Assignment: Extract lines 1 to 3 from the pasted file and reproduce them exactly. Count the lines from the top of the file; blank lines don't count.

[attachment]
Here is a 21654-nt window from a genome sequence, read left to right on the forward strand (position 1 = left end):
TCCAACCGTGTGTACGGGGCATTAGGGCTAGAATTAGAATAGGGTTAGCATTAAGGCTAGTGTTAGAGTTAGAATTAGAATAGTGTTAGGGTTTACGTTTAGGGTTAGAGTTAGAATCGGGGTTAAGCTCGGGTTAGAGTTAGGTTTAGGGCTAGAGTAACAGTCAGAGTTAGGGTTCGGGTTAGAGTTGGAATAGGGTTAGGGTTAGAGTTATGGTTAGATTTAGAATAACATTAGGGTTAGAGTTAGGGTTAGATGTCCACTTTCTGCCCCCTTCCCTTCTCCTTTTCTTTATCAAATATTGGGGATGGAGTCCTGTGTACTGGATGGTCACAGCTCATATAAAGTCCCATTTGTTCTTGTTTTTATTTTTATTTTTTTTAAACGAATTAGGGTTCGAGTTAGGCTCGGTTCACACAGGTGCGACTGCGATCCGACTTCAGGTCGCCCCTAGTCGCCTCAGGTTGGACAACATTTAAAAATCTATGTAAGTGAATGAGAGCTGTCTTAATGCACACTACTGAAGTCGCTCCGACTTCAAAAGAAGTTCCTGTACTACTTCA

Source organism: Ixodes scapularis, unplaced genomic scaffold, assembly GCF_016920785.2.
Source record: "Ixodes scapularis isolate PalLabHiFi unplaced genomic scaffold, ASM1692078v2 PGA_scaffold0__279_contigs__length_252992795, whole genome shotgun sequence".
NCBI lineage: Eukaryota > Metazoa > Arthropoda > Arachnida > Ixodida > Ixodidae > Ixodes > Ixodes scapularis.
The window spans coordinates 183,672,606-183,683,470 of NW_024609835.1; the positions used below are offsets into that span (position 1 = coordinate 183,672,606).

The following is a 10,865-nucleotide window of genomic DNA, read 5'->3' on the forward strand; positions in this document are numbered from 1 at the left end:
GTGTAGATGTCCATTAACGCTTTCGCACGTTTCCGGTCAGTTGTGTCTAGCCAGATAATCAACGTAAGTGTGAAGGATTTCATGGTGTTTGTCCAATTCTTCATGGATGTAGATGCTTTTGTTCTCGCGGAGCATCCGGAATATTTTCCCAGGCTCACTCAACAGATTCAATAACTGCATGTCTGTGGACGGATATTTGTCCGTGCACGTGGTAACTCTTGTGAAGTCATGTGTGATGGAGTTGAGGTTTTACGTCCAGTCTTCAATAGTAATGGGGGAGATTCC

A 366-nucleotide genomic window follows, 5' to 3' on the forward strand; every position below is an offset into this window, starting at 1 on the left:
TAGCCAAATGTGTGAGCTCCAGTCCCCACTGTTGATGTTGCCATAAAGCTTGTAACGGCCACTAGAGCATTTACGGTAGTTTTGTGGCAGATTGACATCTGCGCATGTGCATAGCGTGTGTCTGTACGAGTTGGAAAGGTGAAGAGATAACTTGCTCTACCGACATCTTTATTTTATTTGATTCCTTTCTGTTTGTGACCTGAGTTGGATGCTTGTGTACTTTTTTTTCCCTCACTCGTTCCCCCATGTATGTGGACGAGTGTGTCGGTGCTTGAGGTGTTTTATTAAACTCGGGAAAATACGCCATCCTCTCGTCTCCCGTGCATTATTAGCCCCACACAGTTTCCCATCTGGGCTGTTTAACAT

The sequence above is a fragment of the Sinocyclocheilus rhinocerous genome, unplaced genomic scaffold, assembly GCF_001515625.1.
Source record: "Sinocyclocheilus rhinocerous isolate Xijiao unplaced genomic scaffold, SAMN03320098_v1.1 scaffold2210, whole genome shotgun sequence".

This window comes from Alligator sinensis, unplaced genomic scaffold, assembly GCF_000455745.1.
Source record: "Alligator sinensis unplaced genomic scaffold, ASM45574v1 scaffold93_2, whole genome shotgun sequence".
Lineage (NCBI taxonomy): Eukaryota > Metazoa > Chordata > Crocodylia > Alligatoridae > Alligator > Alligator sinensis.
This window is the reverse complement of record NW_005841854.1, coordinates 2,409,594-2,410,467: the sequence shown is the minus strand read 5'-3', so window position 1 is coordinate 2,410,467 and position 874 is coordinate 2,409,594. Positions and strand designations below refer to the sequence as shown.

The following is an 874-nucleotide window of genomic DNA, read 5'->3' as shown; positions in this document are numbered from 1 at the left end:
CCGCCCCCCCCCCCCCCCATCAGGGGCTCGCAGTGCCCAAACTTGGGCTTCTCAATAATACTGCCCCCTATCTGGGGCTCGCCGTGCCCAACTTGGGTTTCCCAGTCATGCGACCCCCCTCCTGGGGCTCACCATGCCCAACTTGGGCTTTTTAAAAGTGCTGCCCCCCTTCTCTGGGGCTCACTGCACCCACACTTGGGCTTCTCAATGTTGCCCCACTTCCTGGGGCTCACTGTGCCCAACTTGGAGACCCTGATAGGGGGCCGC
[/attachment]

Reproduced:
Here is a 21654-nt window from a genome sequence, read left to right on the forward strand (position 1 = left end):
TCCAACCGTGTGTACGGGGCATTAGGGCTAGAATTAGAATAGGGTTAGCATTAAGGCTAGTGTTAGAGTTAGAATTAGAATAGTGTTAGGGTTTACGTTTAGGGTTAGAGTTAGAATCGGGGTTAAGCTCGGGTTAGAGTTAGGTTTAGGGCTAGAGTAACAGTCAGAGTTAGGGTTCGGGTTAGAGTTGGAATAGGGTTAGGGTTAGAGTTATGGTTAGATTTAGAATAACATTAGGGTTAGAGTTAGGGTTAGATGTCCACTTTCTGCCCCCTTCCCTTCTCCTTTTCTTTATCAAATATTGGGGATGGAGTCCTGTGTACTGGATGGTCACAGCTCATATAAAGTCCCATTTGTTCTTGTTTTTATTTTTATTTTTTTTAAACGAATTAGGGTTCGAGTTAGGCTCGGTTCACACAGGTGCGACTGCGATCCGACTTCAGGTCGCCCCTAGTCGCCTCAGGTTGGACAACATTTAAAAATCTATGTAAGTGAATGAGAGCTGTCTTAATGCACACTACTGAAGTCGCTCCGACTTCAAAAGAAGTTCCTGTACTACTTCA

Source organism: Ixodes scapularis, unplaced genomic scaffold, assembly GCF_016920785.2.